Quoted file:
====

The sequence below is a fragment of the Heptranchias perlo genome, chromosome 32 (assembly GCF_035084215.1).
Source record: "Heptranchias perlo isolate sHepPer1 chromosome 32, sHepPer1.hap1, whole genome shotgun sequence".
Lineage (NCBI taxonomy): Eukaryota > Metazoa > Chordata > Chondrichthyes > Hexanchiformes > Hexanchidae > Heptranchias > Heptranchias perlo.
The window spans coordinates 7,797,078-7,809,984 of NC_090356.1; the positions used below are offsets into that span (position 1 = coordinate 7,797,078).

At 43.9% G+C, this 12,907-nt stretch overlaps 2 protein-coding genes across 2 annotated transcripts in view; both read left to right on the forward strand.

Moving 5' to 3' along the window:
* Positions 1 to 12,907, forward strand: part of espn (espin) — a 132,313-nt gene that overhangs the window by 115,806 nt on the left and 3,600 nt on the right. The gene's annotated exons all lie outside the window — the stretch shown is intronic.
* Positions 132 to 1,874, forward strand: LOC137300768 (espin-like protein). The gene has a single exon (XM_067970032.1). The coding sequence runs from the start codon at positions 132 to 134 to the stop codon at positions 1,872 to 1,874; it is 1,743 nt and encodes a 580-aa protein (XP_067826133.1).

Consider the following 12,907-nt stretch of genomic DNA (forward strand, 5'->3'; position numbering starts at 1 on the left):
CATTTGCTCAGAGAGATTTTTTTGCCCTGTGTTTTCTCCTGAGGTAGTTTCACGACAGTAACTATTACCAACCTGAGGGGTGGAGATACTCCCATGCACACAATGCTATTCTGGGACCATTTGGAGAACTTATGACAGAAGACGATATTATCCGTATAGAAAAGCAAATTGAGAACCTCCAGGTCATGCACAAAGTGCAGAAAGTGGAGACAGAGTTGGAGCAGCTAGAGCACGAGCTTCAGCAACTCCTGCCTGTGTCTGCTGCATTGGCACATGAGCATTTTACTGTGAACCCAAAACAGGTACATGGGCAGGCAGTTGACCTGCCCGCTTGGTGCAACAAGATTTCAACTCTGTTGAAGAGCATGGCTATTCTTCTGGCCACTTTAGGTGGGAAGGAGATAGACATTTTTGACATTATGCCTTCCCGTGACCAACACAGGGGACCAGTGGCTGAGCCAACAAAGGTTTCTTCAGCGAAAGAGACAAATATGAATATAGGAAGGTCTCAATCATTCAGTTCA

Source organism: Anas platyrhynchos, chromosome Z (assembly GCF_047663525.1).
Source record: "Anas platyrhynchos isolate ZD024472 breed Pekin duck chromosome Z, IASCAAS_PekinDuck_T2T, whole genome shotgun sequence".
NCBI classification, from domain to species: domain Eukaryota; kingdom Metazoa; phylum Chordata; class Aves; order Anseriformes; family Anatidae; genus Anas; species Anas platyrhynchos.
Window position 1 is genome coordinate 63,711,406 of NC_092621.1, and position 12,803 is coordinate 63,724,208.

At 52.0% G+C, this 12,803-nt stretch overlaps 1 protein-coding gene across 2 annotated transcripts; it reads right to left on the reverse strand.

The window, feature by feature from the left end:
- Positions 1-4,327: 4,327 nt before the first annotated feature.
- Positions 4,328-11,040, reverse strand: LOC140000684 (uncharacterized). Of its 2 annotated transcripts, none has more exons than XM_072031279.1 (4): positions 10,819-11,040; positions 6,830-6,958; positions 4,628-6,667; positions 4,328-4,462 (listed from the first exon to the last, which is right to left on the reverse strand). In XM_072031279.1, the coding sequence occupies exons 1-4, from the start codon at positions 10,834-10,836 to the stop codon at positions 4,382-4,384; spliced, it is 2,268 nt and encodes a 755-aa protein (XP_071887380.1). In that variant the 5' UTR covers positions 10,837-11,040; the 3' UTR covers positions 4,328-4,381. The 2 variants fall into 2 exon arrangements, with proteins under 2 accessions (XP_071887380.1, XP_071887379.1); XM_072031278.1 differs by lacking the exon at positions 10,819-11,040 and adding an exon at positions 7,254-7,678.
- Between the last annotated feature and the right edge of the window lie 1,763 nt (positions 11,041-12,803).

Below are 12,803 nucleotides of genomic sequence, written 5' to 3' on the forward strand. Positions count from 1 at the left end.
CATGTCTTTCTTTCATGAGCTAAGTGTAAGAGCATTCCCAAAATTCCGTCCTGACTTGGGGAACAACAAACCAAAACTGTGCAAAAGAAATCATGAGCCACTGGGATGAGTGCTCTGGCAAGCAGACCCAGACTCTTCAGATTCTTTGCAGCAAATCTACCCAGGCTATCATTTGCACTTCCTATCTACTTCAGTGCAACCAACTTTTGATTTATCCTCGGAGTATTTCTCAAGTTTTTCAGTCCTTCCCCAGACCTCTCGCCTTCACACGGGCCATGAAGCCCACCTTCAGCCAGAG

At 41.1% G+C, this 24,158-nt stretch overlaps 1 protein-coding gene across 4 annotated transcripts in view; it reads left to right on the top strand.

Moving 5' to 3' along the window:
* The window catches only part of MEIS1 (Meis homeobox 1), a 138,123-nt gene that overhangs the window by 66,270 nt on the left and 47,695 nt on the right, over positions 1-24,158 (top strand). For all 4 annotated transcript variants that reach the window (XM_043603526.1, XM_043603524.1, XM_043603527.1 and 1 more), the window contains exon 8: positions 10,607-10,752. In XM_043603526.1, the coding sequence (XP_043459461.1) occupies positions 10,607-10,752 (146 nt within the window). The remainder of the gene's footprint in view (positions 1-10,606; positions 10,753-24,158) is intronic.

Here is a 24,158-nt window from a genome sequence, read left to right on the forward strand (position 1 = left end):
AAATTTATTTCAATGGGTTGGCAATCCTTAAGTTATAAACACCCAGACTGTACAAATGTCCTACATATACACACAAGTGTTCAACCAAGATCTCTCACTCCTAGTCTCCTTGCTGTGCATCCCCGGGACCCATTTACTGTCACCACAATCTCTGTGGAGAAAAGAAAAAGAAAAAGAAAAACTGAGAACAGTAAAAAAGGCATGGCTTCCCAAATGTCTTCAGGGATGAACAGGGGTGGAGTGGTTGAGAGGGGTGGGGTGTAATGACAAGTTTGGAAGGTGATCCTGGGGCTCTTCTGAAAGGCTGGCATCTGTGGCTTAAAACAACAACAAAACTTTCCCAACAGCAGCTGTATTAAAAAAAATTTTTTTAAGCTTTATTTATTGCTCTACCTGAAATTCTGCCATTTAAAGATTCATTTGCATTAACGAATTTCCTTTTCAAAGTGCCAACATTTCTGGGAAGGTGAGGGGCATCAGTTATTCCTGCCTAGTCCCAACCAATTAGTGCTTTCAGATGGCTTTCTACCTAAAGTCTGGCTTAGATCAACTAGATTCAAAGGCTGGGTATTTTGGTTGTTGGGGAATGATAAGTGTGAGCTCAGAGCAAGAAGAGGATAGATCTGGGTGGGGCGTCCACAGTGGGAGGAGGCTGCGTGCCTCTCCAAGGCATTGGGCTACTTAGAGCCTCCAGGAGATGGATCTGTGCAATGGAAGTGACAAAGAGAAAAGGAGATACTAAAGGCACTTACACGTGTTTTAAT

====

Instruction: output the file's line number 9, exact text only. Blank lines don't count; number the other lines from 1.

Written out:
Consider the following 12,907-nt stretch of genomic DNA (forward strand, 5'->3'; position numbering starts at 1 on the left):